(written July 5, 2005)
Family reunions were scary for me when I was younger. Perhaps because almost everybody in that event were strangers that was why I never enjoyed being there. I grew up in Manila and I could not speak the dialect and even if I tried, I sounded like an alien. Only a few of the people gathered in those reunions were familiar, and even the familiar ones seem to be strangers when they start talking the alien-sounding dialect.My father was clannish. He hailed from Romblon, so did my mother, too. My father wanted us to be there always when reunions were held. He wanted to introduce us to every single relative present. He wanted us to associate and befriend his relatives. He took pride in my achievements during those events – which I was not comfortable with. He talked about his kids so much (the joy of every parent?) and I resented the idea before. I did not understand why we had to be present in such occasions, why he had to talk about my achievements, why I had to talk to strangers, and why I need to learn to speak the dialect.
Last Sunday was a gathering of relatives, too – immediate relatives actually. Among the five who were left from a dozen siblings, only two remained living – my aunt, which is currently residing in Marinduque, and an uncle, which is residing in Ilocos. We were gathered to pay respect to my aunt who died in her house in New York all alone. She was cremated by a cousin, which is now living in Los Angeles, California. Her ash was brought from New York. It gave me a chill to see that the seemingly strong woman is now confined in that little urn.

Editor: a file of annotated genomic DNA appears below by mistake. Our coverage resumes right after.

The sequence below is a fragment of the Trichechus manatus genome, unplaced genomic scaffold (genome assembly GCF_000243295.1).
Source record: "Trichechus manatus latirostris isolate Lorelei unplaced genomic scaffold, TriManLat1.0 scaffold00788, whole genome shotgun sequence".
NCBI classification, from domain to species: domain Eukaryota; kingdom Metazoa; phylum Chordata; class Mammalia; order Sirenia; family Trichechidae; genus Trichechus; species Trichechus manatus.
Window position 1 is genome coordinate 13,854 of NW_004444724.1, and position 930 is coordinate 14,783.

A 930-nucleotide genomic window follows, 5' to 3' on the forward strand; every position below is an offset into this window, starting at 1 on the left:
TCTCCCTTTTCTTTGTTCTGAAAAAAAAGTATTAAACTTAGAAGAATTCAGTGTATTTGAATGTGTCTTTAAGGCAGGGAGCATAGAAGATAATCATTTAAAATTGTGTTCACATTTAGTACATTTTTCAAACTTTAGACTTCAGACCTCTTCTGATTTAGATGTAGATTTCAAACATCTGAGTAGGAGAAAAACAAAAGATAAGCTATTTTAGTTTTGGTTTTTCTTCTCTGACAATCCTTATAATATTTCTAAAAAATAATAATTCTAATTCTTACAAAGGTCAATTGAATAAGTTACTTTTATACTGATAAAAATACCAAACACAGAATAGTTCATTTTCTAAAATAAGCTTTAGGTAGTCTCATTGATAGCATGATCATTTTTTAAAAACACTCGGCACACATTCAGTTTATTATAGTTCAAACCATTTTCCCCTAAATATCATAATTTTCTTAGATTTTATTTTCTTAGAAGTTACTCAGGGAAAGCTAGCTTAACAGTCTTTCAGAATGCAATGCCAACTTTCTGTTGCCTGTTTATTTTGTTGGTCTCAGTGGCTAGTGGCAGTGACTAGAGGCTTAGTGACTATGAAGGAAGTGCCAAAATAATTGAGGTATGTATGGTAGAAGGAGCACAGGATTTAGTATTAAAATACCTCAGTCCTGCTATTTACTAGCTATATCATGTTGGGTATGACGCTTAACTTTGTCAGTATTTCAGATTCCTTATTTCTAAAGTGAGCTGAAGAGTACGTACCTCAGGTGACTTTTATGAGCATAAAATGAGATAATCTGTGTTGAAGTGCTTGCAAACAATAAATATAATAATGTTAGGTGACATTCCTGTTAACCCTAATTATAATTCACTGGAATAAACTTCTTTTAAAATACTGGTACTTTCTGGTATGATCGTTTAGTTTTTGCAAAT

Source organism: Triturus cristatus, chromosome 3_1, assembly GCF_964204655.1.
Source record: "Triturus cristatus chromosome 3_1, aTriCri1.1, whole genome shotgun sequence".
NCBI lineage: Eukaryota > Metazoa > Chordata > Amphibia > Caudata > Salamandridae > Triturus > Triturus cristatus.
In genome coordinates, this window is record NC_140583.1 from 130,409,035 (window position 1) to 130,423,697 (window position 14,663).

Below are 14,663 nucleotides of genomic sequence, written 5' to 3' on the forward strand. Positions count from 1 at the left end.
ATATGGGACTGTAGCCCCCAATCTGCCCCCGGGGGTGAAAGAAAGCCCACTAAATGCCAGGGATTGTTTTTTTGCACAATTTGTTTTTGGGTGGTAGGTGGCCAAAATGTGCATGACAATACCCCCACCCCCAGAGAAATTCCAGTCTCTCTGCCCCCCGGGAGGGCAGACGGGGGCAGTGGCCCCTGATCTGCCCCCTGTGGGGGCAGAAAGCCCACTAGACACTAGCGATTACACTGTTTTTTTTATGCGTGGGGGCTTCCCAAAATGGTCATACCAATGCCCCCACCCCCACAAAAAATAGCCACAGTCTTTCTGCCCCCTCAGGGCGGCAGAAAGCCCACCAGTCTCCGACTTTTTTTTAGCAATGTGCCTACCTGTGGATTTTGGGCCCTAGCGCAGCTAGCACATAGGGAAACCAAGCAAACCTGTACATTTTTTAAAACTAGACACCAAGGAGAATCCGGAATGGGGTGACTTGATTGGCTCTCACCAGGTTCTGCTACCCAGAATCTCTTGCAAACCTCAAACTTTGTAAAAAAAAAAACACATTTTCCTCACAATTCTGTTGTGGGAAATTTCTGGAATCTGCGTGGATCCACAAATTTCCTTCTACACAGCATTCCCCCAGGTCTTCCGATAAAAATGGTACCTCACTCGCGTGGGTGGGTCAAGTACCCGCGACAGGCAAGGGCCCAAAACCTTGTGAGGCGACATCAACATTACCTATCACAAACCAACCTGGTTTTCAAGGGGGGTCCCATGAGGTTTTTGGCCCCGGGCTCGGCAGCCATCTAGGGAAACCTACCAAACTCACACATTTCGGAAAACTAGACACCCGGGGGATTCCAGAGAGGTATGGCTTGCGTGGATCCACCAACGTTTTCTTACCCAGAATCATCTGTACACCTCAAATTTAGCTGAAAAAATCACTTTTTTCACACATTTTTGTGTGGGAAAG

The indifference I had when I was younger was replaced by a sense of joy and gratefulness. There I was again with relatives, though they were only a few of the multitude. It was really different now – hugs and kisses, warm exchanges, tales of personal account and the like, etc. I was there a proud parent of my two children – bragging about their achievements – just like Papa when I was younger. I have to be a parent and live as one for years to learn to realize what Papa wanted to impart.
I am happy to see my kinship. The little ones before are grown-ups already (some have their own family and kids though some remained unmarried). There were little tykes, and growing teens (including mine) also among the crowd. It never escaped my mind if they have that same line of thoughts when I was younger.
It was truly a night to remember. A cousin’s wife took the opportunity to share a verse from the bible, and conveyed some thoughts that really made me feel exuberant. Here it is:
The Lord is my shepherd; I shall not be in want.
He makes me lie down in green pastures,
he leads me beside quiet waters,
he restores my soul.
He guides me in paths of righteousness
for his name’s sake.
Even though I walk
through the valley of the shadow of death,
I will fear no evil,
for you are with me;
You rod and your staff
they comfort me.
Normally, such gathering where someone passed away will be filled with melancholy. But what happened is an atypical commemoration. Perhaps it was overcame by the joy of seeing each other again or perhaps everybody wanted to remember my aunt as the same person when she was alive – strong and intimidating and not the vulnerable and weak being.
That little urn, that night, they will be forever in my heart… I took the picture that was placed in front of the urn – that of my aunt. I returned it but never touched the urn – not ready yet to face what is for us in the future?